Human Rights Commission turns spotlight on business

Karam Singh (photo supplied).

Barbara Maregele

7 September 2015

Human rights violations in the workplace are a growing issue says Karam Singh, Western Cape manager of the SA Human Rights Commission, which is focusing on human rights in business in 2015-16.

“While we get a lot of complaints against local government, the Commission is sensitive to the demands of local government,” he said in an interview.

“Human rights violations within the workplace are a growing issue of discourse internationally.”

“We are trying to engage with the private sector now around what their obligations are,” he said.

In the quarter ending in June about 20% of the complaints received were related to equality issues.

“About 11% of the complaints were under the freedom of expression category, 10% for socio-economic rights, 8% for housing issues, and 7% related to administrative action, he said. Some complaints concerned more than one category.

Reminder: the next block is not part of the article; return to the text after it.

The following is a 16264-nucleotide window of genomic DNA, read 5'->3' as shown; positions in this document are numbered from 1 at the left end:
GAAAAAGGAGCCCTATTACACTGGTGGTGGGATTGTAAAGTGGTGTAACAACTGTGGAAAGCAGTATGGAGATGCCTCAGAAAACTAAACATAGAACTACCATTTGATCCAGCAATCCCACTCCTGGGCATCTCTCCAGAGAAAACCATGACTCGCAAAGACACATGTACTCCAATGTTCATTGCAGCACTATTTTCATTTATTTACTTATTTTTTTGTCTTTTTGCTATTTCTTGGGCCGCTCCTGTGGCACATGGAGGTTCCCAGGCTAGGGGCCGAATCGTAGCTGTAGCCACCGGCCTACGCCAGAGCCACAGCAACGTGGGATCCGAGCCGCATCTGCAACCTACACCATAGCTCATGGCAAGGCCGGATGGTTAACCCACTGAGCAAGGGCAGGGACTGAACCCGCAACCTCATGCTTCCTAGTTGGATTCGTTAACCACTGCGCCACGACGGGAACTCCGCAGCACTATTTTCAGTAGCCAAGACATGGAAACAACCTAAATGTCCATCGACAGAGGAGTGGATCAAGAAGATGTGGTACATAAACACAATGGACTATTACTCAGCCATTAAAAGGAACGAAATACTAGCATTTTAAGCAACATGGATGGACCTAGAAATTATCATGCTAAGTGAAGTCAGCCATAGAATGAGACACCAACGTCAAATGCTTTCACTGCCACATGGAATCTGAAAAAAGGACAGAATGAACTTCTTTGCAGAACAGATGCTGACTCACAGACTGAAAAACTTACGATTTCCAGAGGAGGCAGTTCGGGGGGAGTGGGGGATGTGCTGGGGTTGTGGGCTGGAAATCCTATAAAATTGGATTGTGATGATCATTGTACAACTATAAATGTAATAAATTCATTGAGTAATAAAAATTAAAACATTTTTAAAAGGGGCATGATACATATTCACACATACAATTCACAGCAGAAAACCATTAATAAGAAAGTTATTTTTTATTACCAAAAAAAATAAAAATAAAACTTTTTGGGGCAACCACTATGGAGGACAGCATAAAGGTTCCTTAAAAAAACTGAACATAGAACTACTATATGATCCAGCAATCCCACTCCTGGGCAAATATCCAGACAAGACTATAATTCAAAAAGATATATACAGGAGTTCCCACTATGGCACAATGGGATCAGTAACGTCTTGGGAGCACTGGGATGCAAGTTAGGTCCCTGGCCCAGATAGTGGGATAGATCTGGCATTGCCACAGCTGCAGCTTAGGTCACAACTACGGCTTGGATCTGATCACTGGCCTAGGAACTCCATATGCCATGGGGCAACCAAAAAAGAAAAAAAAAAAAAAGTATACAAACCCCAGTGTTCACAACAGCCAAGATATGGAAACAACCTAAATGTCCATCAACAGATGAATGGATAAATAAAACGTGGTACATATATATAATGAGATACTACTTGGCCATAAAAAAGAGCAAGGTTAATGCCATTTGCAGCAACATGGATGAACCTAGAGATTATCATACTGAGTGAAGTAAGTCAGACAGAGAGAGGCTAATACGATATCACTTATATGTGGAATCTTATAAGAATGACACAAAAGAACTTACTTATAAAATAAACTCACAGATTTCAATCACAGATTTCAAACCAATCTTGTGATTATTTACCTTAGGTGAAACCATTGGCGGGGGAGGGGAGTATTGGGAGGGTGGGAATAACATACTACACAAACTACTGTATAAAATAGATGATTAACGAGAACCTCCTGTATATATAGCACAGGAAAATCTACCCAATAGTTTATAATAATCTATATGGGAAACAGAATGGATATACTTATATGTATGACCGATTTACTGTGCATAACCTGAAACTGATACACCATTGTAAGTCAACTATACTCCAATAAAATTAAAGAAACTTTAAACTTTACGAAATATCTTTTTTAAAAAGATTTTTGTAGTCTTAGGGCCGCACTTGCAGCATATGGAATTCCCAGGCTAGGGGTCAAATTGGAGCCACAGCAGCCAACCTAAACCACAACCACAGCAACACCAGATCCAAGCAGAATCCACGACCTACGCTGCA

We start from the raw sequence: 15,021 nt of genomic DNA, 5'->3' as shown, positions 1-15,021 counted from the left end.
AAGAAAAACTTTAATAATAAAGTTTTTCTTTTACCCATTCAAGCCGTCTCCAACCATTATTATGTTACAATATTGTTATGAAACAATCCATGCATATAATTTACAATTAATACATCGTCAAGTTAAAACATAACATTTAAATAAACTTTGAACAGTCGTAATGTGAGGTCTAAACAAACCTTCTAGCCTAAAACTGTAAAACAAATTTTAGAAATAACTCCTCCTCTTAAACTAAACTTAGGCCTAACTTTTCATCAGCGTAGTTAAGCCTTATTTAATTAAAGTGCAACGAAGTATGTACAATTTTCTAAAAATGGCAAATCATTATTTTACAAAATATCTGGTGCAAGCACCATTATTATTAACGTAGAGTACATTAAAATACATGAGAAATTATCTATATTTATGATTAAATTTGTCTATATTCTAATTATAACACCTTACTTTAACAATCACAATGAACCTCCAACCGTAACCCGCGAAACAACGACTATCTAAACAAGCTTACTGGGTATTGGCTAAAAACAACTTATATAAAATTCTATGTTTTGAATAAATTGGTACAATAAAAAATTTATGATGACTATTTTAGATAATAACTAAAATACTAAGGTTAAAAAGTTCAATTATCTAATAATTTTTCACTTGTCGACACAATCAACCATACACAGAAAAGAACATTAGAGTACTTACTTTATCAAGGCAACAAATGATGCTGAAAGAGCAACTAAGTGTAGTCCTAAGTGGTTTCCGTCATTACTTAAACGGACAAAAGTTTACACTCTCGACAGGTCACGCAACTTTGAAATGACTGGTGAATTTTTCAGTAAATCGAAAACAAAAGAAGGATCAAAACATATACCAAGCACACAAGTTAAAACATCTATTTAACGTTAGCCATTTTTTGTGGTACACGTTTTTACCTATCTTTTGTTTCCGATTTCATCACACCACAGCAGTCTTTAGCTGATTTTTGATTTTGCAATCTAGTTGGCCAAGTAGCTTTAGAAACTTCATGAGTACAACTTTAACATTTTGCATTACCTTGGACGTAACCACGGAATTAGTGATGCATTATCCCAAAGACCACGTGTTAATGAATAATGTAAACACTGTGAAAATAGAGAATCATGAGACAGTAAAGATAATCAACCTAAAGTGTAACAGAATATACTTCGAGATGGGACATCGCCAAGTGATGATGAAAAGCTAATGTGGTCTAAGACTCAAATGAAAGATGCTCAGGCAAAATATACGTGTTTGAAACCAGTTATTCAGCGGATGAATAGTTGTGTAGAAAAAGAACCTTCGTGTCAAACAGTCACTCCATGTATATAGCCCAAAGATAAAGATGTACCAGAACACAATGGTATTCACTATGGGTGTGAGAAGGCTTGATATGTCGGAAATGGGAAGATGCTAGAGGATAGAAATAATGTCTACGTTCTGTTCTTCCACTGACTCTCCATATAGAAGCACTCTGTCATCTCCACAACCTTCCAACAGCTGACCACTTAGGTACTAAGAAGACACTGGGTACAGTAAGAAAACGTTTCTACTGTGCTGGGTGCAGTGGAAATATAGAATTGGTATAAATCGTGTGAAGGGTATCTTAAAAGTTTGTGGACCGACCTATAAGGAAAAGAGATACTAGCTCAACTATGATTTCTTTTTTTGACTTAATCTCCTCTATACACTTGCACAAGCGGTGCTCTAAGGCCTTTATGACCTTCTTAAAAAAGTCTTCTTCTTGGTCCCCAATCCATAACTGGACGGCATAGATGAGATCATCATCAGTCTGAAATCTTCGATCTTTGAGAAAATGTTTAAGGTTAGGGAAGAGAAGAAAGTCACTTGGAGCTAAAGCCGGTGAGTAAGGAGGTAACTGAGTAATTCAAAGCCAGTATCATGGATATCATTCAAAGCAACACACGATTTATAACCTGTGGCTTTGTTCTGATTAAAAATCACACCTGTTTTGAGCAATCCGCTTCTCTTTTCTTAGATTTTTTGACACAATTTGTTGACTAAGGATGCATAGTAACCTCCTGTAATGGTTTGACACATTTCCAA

The Commission received an estimated total of 29 complaints and 110 enquiries in August compared to 37 complaints and 130 enquiries in the Western Cape in July.

He said mediation was the best way to educate people and change the way they think.

“The Commission is constantly trying to identify matters we believe would be best resolved through mediation. During this process, we can educate individuals, communities and sometimes the authorities about what it means to have a human rights-based culture,” he said.

During the first quarter, the Western Cape office “successfully” mediated two cases, Singh said.

“The first was an equality case involving gay couple Martyn Hall and Steven Preddy, who were denied access to a Christian Ethos guest house in Wolseley owned by Peter and Hazelmary Bull. The Commission was able to get an apology from the respondents and an agreement from them that they would not discriminate in this way in the future,” he said.

“The second mediation matter was between land occupiers demanding services in the Worcester community and the Breede River municipality. We are currently still monitoring the situation there,” he said.

Complaints which appear to be human rights violations are dealt with by the Commission while enquiries are often referred to specialised bodies like the Commission For Conciliation, Mediation and Arbitration (CCMA) and office of the Public Protector.